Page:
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RxJS First Steps — Subject and Replaysubject

We take a look at a very specific part of RxJS 5, namely Subject and ReplaySubject by implementing a simple publish/subscriber mechanism.

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I'm not sure whether you've already heard about RxJS or Reactive Programming in general, but there's currently a very strong movement toward such a programming style in the modern JavaScript world, so you should definitely check it out. Here we're going to take a look at a very specific part of RxJS 5, namely Subject and ReplaySubject by implementing a simple publish/subscriber mechanism. (TL;DR: check out the screencast at the end)

So a couple of days ago I read this Tweet:

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I totally agree, RxJS has a "learning cliff!"

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But, I think Cecil’s answer is an awesome way to approach this initial complexity. Take what you need, learn about it, use it, and move on. Don’t worry about understanding everything at once (it’s overwhelming, I promise!). Coming from the .NET world, I remember when I first got in touch with Linq, a querying language built into .NET that allows you to write really powerful queries over collections, even over database objects (via appropriate adapters). It seemed so odd and complex, but once you grasp it, it’s just mind-blowingly powerful. I have the feeling the same holds for RxJS.

What I Needed: A Broadcasting Mechanism

So, I had an Angular 1.x application and needed a way for other (potentially lazy loaded) components to get notified about certain events happening within the application. Like, whenever the user executes a search through the application’s search component, I want such modules to allow the user to subscribe to a “search event” and then get invoked with the search results.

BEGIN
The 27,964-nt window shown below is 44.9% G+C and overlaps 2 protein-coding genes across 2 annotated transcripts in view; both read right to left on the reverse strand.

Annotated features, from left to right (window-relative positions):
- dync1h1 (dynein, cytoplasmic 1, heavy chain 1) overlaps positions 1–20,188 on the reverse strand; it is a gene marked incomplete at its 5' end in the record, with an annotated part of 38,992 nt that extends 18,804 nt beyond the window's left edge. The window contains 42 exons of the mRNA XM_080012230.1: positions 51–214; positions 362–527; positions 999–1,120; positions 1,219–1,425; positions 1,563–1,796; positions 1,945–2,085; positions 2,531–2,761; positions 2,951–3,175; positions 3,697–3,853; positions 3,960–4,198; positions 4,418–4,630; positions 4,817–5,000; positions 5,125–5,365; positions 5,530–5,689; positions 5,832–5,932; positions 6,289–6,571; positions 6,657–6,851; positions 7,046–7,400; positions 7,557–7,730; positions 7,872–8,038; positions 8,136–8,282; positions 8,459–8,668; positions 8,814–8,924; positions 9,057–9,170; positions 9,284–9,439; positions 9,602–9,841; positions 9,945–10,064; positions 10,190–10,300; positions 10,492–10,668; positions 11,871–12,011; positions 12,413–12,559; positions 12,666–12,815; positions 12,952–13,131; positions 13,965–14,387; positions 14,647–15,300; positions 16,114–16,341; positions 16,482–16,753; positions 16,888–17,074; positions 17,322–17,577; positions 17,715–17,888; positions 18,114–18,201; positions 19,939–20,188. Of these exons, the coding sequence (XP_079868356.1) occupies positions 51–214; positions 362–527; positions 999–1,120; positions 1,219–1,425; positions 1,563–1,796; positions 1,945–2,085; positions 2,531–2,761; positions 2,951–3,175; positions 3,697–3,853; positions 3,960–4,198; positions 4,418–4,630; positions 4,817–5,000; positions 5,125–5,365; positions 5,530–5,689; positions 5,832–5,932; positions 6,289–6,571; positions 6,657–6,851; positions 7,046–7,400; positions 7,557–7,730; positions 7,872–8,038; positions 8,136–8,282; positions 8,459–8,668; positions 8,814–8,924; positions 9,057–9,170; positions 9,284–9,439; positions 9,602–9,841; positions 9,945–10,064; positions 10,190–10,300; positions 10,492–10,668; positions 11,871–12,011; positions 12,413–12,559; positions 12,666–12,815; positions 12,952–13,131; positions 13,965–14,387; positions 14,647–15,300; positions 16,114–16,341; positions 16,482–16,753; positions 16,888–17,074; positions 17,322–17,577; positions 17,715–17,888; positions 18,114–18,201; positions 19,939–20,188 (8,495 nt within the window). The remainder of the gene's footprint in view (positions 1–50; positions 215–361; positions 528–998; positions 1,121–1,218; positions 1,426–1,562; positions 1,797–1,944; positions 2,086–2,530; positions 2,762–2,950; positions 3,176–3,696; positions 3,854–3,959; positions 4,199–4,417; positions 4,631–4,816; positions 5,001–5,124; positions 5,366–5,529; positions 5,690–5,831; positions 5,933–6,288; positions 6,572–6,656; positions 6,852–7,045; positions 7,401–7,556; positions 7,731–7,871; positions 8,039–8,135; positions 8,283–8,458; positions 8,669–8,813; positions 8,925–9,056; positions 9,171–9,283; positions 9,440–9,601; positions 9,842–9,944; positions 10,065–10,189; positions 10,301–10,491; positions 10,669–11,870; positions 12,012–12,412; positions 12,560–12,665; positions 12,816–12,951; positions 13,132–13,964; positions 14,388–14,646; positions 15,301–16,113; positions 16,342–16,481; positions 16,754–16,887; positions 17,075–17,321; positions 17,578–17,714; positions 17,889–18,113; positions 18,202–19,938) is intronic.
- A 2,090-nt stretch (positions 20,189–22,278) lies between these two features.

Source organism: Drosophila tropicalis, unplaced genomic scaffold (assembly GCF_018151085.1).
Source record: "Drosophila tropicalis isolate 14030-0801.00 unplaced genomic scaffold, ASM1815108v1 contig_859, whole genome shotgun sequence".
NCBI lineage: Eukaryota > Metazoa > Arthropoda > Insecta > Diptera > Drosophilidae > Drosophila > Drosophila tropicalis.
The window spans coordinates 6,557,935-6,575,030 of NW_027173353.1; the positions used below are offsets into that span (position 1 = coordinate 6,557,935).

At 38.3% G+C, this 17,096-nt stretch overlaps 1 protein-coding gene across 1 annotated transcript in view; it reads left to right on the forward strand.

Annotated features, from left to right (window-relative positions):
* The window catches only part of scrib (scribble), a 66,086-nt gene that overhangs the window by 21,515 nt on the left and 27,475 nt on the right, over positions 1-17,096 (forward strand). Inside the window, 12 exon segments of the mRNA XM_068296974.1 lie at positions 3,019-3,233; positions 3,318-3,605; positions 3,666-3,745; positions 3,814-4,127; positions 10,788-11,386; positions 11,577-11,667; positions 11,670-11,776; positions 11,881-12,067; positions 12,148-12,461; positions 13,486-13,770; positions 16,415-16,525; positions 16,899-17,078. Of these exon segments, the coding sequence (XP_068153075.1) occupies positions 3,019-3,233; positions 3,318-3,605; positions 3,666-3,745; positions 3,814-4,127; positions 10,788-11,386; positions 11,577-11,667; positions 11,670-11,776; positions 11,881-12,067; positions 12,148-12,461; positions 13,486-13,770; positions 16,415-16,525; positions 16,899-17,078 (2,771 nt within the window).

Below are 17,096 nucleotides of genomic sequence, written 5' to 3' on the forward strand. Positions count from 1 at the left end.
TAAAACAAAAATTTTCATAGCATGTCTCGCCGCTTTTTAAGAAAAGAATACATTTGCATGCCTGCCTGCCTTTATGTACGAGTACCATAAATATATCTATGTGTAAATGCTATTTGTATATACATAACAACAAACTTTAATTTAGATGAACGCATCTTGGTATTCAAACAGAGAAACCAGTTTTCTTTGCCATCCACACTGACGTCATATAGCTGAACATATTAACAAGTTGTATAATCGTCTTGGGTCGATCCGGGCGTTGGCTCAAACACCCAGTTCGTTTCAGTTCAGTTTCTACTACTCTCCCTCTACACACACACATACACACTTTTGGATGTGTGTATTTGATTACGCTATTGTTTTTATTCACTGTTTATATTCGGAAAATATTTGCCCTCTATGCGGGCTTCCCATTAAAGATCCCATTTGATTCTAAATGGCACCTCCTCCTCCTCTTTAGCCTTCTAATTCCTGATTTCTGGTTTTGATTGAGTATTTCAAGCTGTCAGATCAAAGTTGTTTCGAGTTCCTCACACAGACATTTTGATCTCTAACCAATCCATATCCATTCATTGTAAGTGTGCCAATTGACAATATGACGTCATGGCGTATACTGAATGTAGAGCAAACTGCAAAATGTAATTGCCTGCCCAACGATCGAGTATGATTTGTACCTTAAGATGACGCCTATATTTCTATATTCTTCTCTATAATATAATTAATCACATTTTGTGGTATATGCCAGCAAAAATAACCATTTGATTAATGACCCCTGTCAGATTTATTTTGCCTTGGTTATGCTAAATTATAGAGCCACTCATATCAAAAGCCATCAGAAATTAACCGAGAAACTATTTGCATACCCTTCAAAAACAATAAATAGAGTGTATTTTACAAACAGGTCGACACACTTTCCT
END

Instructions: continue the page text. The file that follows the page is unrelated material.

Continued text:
Angular 1? Why don’t you simply use the $rootScope.$emit(...) as broadcasting mechanism? Sure thing, that would totally work. But under the assumption that I’ll upgrade sooner or later to Angular 2, I’m trying to avoid the $scope as much as possible. Also, it has other side effects as well.

RxJS is made for this, right? There’s a stream of data (my broadcast values), and there are so-called Observables to which you can subscribe and get updated about new values. I always wanted to experiment around with RxJS on a concrete example, so it was time.

First Things First. What Is RxJS? What Am I Talking About?

RxJS is the JavaScript implementation of ReactiveX.

ReactiveX is more than an API, it's an idea and a breakthrough in programming. It has inspired several other APIs, frameworks, and even programming languages. reactivex.io

It implements concepts from the popular observer pattern, iterator pattern, and functional programming. Usually, using a reactive extension library consists of creating some kind of event stream, then combining/transforming those streams with query-like operators, and finally listening by subscribing to those resulting streams for performing operations. Browse the official site for more details.

It was initially popularized by Microsoft and published under the Reactive-Extensions GitHub repository, containing various language-specific implementations. In fact, when you Google for RxJS (the JavaScript implementation of reactive extensions), you most likely land on the GitHub repo of RxJS 4. Recently, this library has been rewritten from the ground up with performance in mind—the result is RxJS 5 (beta). The core contributor here is Ben Lesh, senior software engineer at Netflix, which is a huge consumer of Rx (and stands for everything performance related).

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With Angular 2, Google also jumped onto reactive extensions. Angular 2 makes heavy use of RxJS 5, for instance, the provided HTTP library returns Rx Observables by default, rather than Promises as you might expect.

Also, Twitter is an awesome source of information (at least for me). So if you want to get more on Reactive programming, I recommend you to go and follow these guys:

  • Ben Lesh - Software Engineer at Netflix in charge of RxJS 5
  • Andre Staltz - A reactive programming and functional programming expert which has written THE introduction to reactive programming (see link at end of this article)
  • Michel Weststrate - Creator of MobX, a state management library that embraces reactive programming like no other lib
  • Rob Wormald - Developer advocate at Google on the Angular team and big proponent of reactive programming. He also created ngrx, a project that started as a Redux inspired library built with RxJS and evolved to a collection of reactive extensions for Angular 2.